FDA Approves 'Female Viagra' Flibanserin (Addyi)

Alicia Ault

Disclosures

August 18, 2015

After a long and controversial process, the US Food and Drug Administration (FDA) has approved the first-ever drug aimed at boosting female libido.

"Today's approval provides women distressed by their low sexual desire with an approved treatment option," said Janet Woodcock, MD, director of the FDA's Center for Drug Evaluation and Research, in a statement.

Flibanserin (Addyi) — also known as "Female Viagra" or "Pink Viagra" — will be marketed by Sprout Pharmaceuticals. It is approved to treat premenopausal women. The nonhormonal therapy — a 5-hydroxytryptophan (HT)(1A) receptor agonist and 5-HT(2A) receptor antagonist — was approved for hypoactive sexual desire disorder (HSDD). The HSDD diagnosis appeared in the Diagnostic and Statistical Manual of Mental Disorders, 4th Edition (DSM-4), but was subsumed into a larger category of Female Sexual Interest/Arousal Disorder in the latest edition, DSM-5.

Sprout said that up to one in 10 women have HSDD.

The once-daily 100-milligram tablet is to be taken at bedtime, and alcohol use will be contraindicated due to common side effects including drowsiness and dizziness. The label will include a boxed warning about the potential for increased hypotension or syncope with alcohol. The FDA is requiring Sprout to conduct three postmarketing studies in patients to better understand the interaction between flibanserin and alcohol. Concomitant use with moderate-to-strong CYP3A4 inhibitors — such as antifungals — will also be contraindicated and included in the boxed warning.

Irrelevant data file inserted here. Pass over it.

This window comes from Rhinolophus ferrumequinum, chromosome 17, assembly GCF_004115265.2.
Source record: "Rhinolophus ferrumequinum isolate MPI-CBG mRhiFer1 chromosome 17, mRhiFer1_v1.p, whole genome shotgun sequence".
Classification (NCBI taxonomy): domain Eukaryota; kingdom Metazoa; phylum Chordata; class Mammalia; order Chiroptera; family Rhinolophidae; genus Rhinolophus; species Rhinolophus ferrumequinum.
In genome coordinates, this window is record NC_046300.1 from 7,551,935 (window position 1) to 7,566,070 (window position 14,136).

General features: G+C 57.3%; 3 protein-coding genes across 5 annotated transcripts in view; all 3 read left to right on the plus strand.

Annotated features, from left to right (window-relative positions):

"Because of a potentially serious interaction with alcohol, treatment with Addyi will only be available through certified health care professionals and certified pharmacies," Dr Woodcock said.

According to Sprout, any licensed prescriber will be able to prescribe flibanserin as long as they are certified in the risk evaluation and mitigation strategy (REMS) program. Certified prescribers must counsel patients using a Patient-Provider Agreement Form about the increased risk for severe hypotension and syncope and the importance of not drinking alcohol when taking flibanserin, said the FDA.